Public Release:  Supplementary approach to malaria

BioMed Central

Could a simple vitamin A and zinc supplement help protect young children from malaria" A randomized double blind trial reported in the open access publication, Nutrition Journal, would suggest the answer is yes.

Jean-Bosco Ouedraogo of the Institut de Recherche en Sciences de la Santé (IRSS) in Bobo Dioulasso, Burkina Faso, and colleagues explain that vitamin A and zinc play a critical role in the normal function of the immune system, and may even play a synergistic role for reducing the risk of infection including malaria caused by Plasmodium falciparum.

There are approximately 300 to 500 million new cases of malaria each year across the globe, primarily due to P. falciparum.,The vast majority of cases occur in sub-Saharan Africa and lead to the death o f about one million children each year. Emerging drug resistance and ineffective insecticides used in malaria control have hampered efforts to reduce these figures. Moreover, people living in malaria-endemic areas often suffer from malnutrition and deficiencies of micronutrients such as vitamin A and zinc, which have serious health consequences.

In order to understand how reducing micronutrient deficiencies might influence malaria incidence, the researchers undertook a trial with a single dose of 200,000 IU of vitamin A and daily 10 mg of zinc supplementation in children aged 6 to 72 months in the village of Sourkoudougou in Burkina Faso. Half were given placebo. They evaluated the children daily for signs of fever and analyzed blood samples for the presence of the malaria parasite in those children with fever.

The researchers found a significant effect of vitamin A and zinc supplementation on malaria incidence. "At the end of the study we observed a significant decrease in the prevalence malaria in the supplemented group (34%) compared to the placebo group (3.5%)," they explained. Supplementation also increased the time to onset of malarial symptoms and reduced the frequency of episodes. "Supplementation thus may play a key role in malaria control strategies for children in Africa," they added.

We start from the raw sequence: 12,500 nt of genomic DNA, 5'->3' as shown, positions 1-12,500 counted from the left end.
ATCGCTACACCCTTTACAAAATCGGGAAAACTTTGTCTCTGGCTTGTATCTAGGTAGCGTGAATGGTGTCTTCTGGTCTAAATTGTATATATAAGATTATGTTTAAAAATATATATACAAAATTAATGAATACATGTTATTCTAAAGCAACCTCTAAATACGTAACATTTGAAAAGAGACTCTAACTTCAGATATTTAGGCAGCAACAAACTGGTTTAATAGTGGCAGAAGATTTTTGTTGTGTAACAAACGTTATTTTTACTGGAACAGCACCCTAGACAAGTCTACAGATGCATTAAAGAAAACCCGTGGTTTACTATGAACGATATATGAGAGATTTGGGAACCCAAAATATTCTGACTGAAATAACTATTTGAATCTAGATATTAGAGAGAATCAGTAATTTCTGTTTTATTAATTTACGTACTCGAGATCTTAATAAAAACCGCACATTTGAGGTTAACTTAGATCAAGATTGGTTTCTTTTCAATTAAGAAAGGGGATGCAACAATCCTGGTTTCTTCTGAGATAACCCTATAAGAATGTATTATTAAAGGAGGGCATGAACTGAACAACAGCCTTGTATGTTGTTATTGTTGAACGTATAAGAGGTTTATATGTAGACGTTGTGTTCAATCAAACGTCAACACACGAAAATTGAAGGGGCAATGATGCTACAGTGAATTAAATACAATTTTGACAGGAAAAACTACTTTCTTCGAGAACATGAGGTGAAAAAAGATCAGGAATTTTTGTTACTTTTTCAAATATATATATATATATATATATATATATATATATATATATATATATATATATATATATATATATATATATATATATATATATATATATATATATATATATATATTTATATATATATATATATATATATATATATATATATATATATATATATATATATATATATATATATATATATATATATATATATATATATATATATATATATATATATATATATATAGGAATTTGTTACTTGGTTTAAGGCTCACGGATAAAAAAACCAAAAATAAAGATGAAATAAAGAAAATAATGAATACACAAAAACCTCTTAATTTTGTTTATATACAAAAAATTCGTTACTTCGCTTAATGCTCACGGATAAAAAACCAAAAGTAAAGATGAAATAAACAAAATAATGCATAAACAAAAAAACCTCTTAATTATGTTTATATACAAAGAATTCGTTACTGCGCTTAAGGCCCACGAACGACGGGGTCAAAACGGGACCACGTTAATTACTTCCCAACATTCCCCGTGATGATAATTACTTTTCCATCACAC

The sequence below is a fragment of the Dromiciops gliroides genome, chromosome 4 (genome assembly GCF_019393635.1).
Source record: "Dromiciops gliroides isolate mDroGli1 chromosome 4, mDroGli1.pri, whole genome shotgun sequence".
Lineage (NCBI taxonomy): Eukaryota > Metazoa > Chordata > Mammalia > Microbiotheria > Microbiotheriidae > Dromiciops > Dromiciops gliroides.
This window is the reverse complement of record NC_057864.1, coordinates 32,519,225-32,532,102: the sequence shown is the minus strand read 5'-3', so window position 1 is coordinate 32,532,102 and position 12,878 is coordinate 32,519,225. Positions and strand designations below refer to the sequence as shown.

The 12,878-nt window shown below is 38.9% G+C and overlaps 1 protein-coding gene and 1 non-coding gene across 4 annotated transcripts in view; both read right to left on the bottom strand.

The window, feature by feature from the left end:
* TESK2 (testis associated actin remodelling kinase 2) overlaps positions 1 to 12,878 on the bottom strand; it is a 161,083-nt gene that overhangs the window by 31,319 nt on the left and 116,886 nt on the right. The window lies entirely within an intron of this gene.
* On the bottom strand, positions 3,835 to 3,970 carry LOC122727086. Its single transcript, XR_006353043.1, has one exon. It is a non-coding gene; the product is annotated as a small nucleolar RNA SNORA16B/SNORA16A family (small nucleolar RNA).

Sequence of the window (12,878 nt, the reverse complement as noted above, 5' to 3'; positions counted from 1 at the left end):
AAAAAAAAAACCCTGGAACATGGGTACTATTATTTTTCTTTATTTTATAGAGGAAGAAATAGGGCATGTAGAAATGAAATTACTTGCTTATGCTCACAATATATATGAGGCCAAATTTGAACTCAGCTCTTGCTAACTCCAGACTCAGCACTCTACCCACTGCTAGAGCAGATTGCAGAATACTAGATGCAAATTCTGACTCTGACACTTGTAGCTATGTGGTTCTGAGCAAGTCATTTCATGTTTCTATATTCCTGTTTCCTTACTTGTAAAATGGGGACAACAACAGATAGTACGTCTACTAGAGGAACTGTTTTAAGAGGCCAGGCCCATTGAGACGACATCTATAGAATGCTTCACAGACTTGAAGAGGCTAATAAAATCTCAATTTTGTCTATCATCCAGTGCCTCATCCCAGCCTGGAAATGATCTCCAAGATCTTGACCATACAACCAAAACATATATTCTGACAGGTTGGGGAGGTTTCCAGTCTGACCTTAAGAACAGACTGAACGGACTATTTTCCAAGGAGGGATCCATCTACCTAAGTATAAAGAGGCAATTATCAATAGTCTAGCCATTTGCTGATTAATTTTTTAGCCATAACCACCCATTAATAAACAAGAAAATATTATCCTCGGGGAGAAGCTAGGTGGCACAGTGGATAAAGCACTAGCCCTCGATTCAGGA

###

Notes to Editors:

1. Major reduction of malaria morbidity with combined vitamin A and zinc supplementation in young children in Burkina Faso: a randomized double blind trial Augustin N Zeba, Hermann Sorgho, Noel Rouamba, Issaka Zongo, Jeremie Rouamba, Robert T Guiguemde, Davidson H Hamer, Najat Mokhtar and Jean-Bosco Ouedraogo
Nutrition Journal 2008, 7:7

Article available at journal website: http://www.nutritionj.com/

Please name the journal in any story you write. If you are writing for the web, please link to the article. All articles are available free of charge, according to BioMed Central's open access policy.

2. Nutrition Journal is an open access, peer-reviewed, online journal that considers manuscripts within the field of human nutrition. Animal studies are not published.

Nutrition Journal aims to encourage scientists and physicians of all fields to publish results that challenge current models, tenets or dogmas. The journal invites scientists and physicians to submit work that illustrates how commonly used methods and techniques are unsuitable for studying a particular phenomenon. Nutrition Journal strongly promotes and invites the publication of clinical trials that fall short of demonstrating an improvement over current treatments. The aim of the journal is to provide scientists and physicians with responsible and balanced information in order to improve experimental designs and clinical decisions.

3. BioMed Central (www.biomedcentral.com) is an independent online publishing house committed to providing immediate access without charge to the peer-reviewed biological and medical research it publishes. This commitment is based on the view that open access to research is essential to the rapid and efficient communication of science.

Disclaimer: AAAS and EurekAlert! are not responsible for the accuracy of news releases posted to EurekAlert! by contributing institutions or for the use of any information through the EurekAlert system.